Saturday, April 6, 2019

Bad Computer Umpire - Faulty Pitch Data Defames Kulpa

Hours after home plate umpire Ron Kulpa ejected Astros coach Alex Cintron and Manager AJ Hinch for arguing a strike one call that MLB's StatCast system deemed an incorrect call, MLBAM's computer quietly changed its call to "correct."

Little did we know, Ron Kulpa got it right.
What once looked like a pretty significant miss on a pitch low in the strike zone all of a sudden—without any fanfare—was revised to a properly officiated knuckle curve that did in fact nick the bottom of batter Tyler White's strike zone. But by then, the damage was done.

The Story: Follow the numbers, if you will: Kulpa's first call during White's at-bat in the top of April 3's second inning against Texas was a strike for Rangers pitcher Mike Minor with a px value of 0.2 and pz value of 1.23 (units of measurement are all in feet).

The computer measured batter White's bottom of the strike zone aka the knee hollow as sz_bot 1.51, meaning the radius of the baseball (RAD) took the zone down to 1.387, still greater than the measured pz value (recorded pitch height) of 1.23. Adding in margin of error (MOE), White's zone decreased to 1.304, still more than 1.23, meaning that the expected outcome for this pitch would be "ball."

Yet Kulpa called "strike," so the computer ruled it an incorrect call, which fans, media, and the like all ran with—Houston even cited this apparent missed call in postgame comments.
Related PostMLB Ejections 007-08 - Ron Kulpa (1-2; Cintron, Hinch) (4/3/19).

Strike one prior to processing (Brooks).
Computer Correction: Postgame processing occurs after MLB's tracker has completed its pitch calling for the day, and before umpires are issued Zone Evaluation scores. Sometimes processing continues through ZE issuance, but in general, ZE is always subject to postgame review whereas real-time TrackMan or MLB Gameday/At Bat app data is raw and unrefined.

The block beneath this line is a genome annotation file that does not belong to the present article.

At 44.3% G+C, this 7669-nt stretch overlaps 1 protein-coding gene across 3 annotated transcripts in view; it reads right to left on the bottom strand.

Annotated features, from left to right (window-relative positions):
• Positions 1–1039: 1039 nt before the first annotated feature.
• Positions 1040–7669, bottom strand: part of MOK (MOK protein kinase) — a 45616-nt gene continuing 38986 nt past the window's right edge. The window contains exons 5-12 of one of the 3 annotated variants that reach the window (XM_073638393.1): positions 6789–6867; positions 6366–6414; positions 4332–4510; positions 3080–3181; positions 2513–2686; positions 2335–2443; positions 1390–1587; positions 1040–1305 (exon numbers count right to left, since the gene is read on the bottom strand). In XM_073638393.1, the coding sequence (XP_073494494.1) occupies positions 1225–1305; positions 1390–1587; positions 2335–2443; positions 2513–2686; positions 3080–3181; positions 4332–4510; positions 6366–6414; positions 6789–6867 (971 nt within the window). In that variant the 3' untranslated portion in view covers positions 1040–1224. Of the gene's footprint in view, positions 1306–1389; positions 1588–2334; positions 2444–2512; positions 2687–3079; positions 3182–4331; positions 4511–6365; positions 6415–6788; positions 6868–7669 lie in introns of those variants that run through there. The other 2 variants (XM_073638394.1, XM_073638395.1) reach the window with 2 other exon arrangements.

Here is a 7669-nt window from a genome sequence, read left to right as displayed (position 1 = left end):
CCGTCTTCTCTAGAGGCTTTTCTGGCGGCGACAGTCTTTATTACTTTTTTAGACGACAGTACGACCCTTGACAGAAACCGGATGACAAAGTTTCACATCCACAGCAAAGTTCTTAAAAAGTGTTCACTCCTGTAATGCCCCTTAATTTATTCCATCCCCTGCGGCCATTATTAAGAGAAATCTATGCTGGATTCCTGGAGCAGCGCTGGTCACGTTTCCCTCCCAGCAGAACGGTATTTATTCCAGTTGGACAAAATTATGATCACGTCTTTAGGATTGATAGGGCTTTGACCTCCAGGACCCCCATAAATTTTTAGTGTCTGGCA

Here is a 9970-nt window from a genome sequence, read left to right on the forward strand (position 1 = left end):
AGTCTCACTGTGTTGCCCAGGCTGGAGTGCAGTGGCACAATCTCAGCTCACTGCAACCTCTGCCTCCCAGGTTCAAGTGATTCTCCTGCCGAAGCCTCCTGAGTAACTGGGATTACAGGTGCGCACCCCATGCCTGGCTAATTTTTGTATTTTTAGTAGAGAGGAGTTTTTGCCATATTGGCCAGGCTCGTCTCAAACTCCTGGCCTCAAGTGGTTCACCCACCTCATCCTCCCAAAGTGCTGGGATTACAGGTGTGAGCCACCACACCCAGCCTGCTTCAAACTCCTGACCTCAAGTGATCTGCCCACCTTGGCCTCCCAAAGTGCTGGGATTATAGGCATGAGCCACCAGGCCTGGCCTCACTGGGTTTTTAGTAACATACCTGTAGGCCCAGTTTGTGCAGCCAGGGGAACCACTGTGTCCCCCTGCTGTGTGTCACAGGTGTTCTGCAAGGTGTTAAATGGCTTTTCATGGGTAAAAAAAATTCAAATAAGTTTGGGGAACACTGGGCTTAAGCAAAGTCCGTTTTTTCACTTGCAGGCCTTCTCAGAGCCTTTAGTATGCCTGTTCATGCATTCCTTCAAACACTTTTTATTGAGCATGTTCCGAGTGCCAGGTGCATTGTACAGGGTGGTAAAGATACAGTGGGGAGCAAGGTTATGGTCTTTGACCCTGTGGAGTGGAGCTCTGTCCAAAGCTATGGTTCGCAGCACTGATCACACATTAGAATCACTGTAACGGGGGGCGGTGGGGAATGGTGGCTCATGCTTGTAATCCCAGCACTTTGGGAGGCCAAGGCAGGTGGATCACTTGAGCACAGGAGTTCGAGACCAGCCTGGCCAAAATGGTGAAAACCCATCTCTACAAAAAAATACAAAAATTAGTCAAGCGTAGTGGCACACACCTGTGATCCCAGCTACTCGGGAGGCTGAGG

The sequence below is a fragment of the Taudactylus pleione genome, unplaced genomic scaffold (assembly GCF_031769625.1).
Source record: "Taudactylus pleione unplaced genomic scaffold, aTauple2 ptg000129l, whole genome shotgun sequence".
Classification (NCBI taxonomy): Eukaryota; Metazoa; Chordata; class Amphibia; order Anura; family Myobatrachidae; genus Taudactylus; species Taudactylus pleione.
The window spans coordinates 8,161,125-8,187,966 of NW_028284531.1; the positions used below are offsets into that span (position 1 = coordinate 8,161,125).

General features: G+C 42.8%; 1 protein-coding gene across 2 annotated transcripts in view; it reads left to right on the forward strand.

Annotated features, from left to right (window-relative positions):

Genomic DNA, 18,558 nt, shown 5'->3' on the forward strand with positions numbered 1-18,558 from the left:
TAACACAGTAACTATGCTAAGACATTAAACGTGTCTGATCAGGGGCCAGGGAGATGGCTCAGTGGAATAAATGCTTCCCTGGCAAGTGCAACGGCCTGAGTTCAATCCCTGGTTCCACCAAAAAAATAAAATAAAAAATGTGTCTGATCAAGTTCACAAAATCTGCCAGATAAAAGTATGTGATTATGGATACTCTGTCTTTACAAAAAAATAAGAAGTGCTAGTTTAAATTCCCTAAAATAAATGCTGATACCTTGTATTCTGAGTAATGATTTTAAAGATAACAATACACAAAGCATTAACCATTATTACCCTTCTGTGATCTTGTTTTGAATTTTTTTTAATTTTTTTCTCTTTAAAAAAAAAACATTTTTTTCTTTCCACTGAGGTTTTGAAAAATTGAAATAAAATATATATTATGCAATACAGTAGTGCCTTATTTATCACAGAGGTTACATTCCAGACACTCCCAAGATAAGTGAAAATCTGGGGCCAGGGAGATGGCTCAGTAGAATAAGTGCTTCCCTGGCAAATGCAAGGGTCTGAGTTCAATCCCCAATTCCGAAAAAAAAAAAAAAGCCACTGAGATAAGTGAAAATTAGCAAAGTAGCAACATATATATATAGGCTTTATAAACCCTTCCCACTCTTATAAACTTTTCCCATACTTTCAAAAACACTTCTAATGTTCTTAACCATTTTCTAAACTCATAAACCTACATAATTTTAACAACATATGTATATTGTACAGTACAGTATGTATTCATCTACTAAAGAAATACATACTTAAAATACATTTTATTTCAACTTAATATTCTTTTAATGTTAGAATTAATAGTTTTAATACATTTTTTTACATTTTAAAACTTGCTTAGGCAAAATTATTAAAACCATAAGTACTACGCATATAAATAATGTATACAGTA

It was during this postgame processing that the computer reevaluated White's strike zone boundaries and recalibrated the much-discussed strike one call, opting to lower White's sz_bot from a pre-processed value of 1.51 (1.387 with RAD) to a post-processed sz_bot value of 1.34 (1.217 with RAD)—a decrease of 0.17 feet, or 2.04 inches.

Strike one after processing (MLB Gameday).
Well, baseball is a game of inches, right?

It turns out that by lowering the strike zone by 2.04 inches, QOC for Kulpa's strike call changes from incorrect to correct—all without MOE consideration. The processed sz_bot of 1.34 means that the baseball, due to its radius, traversed the strike zone 0.156 inches (0.013 feet) above the zone's revised lower limit.

Conclusion: Kulpa's call was correct, the pitch was a strike.

Technical Implications: This scenario—the pitch-calling computer changing values such as sz_bot or sz_top (or even px and pz) based on post-game processing—actually happens fairly regularly. We have often written about how the pitch-calling computers are very poor at determining sz_bot and sz_top values. Read our Todd Frazier article, linked below, for further discussion of this problem.